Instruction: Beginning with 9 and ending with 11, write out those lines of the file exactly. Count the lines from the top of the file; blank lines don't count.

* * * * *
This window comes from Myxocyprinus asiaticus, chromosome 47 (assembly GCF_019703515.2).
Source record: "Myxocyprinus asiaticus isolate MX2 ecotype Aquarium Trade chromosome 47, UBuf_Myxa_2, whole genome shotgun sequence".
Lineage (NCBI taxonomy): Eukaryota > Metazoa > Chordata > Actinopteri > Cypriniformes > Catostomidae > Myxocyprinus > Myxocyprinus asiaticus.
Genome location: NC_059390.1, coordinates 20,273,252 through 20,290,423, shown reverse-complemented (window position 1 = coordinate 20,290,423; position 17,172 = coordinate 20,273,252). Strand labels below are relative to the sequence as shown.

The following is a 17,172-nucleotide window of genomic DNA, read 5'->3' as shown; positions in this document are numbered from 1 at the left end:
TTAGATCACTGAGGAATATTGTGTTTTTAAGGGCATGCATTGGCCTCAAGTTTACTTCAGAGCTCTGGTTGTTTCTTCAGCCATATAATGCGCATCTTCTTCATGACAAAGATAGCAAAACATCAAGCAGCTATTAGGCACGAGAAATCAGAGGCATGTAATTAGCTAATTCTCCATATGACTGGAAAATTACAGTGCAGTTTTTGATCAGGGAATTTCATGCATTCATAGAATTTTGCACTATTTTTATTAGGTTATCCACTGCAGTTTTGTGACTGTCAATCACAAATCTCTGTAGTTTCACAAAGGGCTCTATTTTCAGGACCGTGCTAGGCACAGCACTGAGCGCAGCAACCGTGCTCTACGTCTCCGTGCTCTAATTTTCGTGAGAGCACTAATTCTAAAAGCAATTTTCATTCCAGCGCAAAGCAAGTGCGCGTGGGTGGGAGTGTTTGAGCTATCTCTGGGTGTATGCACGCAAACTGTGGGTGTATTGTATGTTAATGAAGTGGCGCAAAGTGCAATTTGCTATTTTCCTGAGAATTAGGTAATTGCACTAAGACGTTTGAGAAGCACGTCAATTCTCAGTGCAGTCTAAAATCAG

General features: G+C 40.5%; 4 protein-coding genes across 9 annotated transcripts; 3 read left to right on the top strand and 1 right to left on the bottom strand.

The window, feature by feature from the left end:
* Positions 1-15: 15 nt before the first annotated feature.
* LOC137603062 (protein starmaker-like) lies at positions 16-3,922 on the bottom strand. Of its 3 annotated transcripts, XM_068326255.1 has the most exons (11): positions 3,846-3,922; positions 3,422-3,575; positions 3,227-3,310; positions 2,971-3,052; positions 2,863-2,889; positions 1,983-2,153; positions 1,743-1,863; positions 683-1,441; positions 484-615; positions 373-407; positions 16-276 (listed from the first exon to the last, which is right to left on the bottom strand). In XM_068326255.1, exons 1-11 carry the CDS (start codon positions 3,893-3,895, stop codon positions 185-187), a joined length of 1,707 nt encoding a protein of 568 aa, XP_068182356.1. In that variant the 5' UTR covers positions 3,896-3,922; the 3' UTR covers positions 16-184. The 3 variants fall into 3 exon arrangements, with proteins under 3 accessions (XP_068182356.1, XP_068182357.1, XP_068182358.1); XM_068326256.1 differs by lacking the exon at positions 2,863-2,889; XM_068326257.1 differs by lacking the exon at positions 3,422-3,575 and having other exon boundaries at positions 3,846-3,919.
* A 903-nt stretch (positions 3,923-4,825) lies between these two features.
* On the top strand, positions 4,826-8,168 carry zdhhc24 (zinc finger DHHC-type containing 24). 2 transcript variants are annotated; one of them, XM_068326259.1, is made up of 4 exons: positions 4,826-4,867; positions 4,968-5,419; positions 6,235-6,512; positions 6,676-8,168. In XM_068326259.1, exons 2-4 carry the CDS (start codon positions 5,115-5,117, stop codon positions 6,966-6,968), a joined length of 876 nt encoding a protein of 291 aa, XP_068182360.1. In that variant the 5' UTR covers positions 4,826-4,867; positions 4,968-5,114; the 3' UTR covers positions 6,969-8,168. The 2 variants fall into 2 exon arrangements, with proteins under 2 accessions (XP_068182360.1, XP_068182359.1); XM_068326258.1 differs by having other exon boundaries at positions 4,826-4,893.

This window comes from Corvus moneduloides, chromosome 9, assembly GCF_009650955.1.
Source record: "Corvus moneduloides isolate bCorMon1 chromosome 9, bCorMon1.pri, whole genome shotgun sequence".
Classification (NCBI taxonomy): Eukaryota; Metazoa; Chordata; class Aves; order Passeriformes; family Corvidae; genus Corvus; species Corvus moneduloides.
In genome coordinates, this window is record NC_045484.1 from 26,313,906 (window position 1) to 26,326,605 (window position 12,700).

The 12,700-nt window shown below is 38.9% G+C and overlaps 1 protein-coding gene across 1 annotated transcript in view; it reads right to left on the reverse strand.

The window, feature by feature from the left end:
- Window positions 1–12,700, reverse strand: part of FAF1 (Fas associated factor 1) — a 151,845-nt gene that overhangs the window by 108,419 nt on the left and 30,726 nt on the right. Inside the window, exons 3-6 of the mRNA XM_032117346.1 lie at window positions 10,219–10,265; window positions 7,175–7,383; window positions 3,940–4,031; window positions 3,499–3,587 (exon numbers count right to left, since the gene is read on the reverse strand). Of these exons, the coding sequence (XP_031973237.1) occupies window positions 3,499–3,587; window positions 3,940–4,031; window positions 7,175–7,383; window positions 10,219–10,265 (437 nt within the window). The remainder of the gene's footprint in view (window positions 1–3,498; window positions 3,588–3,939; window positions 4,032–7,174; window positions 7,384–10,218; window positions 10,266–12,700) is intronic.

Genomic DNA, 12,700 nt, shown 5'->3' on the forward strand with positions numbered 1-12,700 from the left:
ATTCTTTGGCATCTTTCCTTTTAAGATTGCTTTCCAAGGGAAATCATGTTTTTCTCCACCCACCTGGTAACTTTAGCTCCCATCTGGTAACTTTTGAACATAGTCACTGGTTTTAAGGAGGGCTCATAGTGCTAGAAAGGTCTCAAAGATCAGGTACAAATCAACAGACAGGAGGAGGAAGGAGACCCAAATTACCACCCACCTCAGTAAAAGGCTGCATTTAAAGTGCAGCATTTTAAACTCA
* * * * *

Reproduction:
* Positions 1-15: 15 nt before the first annotated feature.
* LOC137603062 (protein starmaker-like) lies at positions 16-3,922 on the bottom strand. Of its 3 annotated transcripts, XM_068326255.1 has the most exons (11): positions 3,846-3,922; positions 3,422-3,575; positions 3,227-3,310; positions 2,971-3,052; positions 2,863-2,889; positions 1,983-2,153; positions 1,743-1,863; positions 683-1,441; positions 484-615; positions 373-407; positions 16-276 (listed from the first exon to the last, which is right to left on the bottom strand). In XM_068326255.1, exons 1-11 carry the CDS (start codon positions 3,893-3,895, stop codon positions 185-187), a joined length of 1,707 nt encoding a protein of 568 aa, XP_068182356.1. In that variant the 5' UTR covers positions 3,896-3,922; the 3' UTR covers positions 16-184. The 3 variants fall into 3 exon arrangements, with proteins under 3 accessions (XP_068182356.1, XP_068182357.1, XP_068182358.1); XM_068326256.1 differs by lacking the exon at positions 2,863-2,889; XM_068326257.1 differs by lacking the exon at positions 3,422-3,575 and having other exon boundaries at positions 3,846-3,919.
* A 903-nt stretch (positions 3,923-4,825) lies between these two features.